(TRENTON) - Legislation sponsored by Assembly Democrats Valerie Vainieri Huttle, Raj Mukherji and Shavonda Sumter to address prison-based mental health and substance abuse treatment programs in order to improve long-term outcomes for the incarcerated has been signed into law.
The law (A-3722), sponsored by Vainieri Huttle, Sumter and Mukherji, requires the commissioners of Human Services and Corrections to formulate a plan to provide adequate and appropriate mental health and substance use disorder services to inmates in all state-owned, operated or contracted correctional facilities.
"Addiction and mental health issues often go hand-in-hand with incarceration," said Vainieri Huttle (D-Bergen). "You can't treat these underlying health issues with incarceration alone. This law will help more inmates get the services they need to stay on the right path after release."
"Without treatment for their underlying problems, these individuals will continuously be subjected to a vicious cycle of recidivism with little hope for reclaiming or improving their lives," Mukherji (D-Hudson). "This helps ensure they receive the treatment they need to break the cycle."
"Treatment offers the best chance for an inmate to break the cycle of incarceration," said Sumter (D-Bergen/Passaic). "More often than not, it was substance abuse or mental health issues that landed an individual in prison in the first place. If we can ensure more people get treatment and avoid incarceration, we can address a lot of the challenges that plague our society as a whole."
The plan shall include, but need not be limited to, the following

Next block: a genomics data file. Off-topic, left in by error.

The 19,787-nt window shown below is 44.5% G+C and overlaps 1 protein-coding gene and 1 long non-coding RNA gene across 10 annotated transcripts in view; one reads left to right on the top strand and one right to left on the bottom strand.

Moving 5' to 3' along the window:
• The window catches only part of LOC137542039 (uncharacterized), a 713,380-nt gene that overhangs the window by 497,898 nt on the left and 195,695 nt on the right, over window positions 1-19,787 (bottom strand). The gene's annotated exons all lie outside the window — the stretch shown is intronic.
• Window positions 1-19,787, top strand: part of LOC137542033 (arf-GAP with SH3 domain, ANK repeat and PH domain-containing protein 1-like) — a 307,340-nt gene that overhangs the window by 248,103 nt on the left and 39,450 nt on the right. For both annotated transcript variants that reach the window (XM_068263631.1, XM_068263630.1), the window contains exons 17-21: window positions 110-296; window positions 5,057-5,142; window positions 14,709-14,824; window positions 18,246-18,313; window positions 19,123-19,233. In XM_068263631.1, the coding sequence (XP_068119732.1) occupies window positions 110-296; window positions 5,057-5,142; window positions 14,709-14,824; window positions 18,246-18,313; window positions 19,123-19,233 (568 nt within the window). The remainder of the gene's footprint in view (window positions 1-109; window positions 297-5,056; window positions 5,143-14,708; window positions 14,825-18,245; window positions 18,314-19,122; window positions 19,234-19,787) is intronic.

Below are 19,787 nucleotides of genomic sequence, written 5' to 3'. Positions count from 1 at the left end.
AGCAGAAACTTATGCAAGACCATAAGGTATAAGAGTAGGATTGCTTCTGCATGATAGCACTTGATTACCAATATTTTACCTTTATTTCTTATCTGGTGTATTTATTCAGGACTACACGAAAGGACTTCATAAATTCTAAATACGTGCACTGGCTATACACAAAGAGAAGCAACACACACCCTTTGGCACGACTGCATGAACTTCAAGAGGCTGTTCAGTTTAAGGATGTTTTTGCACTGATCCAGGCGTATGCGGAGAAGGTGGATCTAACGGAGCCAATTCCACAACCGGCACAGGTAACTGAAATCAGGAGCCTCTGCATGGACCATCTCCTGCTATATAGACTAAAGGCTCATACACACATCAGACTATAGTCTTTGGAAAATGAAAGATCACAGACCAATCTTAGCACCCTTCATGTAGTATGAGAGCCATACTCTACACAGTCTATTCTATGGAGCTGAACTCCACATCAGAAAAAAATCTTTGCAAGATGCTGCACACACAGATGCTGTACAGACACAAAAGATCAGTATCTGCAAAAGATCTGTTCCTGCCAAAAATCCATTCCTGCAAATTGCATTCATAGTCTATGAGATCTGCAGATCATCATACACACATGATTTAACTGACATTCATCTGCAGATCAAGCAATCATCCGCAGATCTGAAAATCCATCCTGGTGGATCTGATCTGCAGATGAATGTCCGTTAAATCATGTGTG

- 1) Procedures for identifying a person in need of mental health and substance use disorder services when the person is initially admitted and while they are confined therein
- 2) Procedures for providing a mental health and substance use disorder evaluation to determine whether the person is in need of such services
- 3) Procedures for providing adequate and appropriate mental health or substance use disorder treatment to a person determined to be in need
- 4) Enumeration of the types of mental health and substance use disorder treatment that may be provided to a person determined to be in need, such as individual or group counseling, treatment with prescription drugs, and increased monitoring as needed to prevent harm to self or others, which
- 5) may include confinement in a secure hospital setting
- 6) Procedures for the provision of medication-assisted treatment in substance use disorder treatment programs, as appropriate and available
- 7) Procedures for terminating the treatment provided when it is no longer needed by the person receiving it;<
- 8) Identifying community mental health and substance use disorder treatment providers and services to assist in a person's community reintegration upon discharge from a state-owned, operated, or contracted correctional facility
- 9) Procedures for ensuring cooperation between the Department of Corrections and the Department of Human Services at all personnel levels and at every stage of identification, evaluation, treatment , and termination of treatment so that adequate and appropriate mental health and substance use disorder services are provided
- 10) Procedures for maintaining the confidentiality of mental health and substance use disorder treatment records; and
- 11) Procedures for biennial review and revision of the plan.
Under the law, the Department of Human Services is also authorized to develop a plan to provide mental health and substance use disorder services to inmates in county-operated correctional facilities, in consultation with the county-designated individual or entity charged with the planning of treatment services for county inmates.
The law also requires that mental health and substance use disorder treatment services in state-owned, operated or contracted facilities, as well as halfway houses, be provided by licensed providers.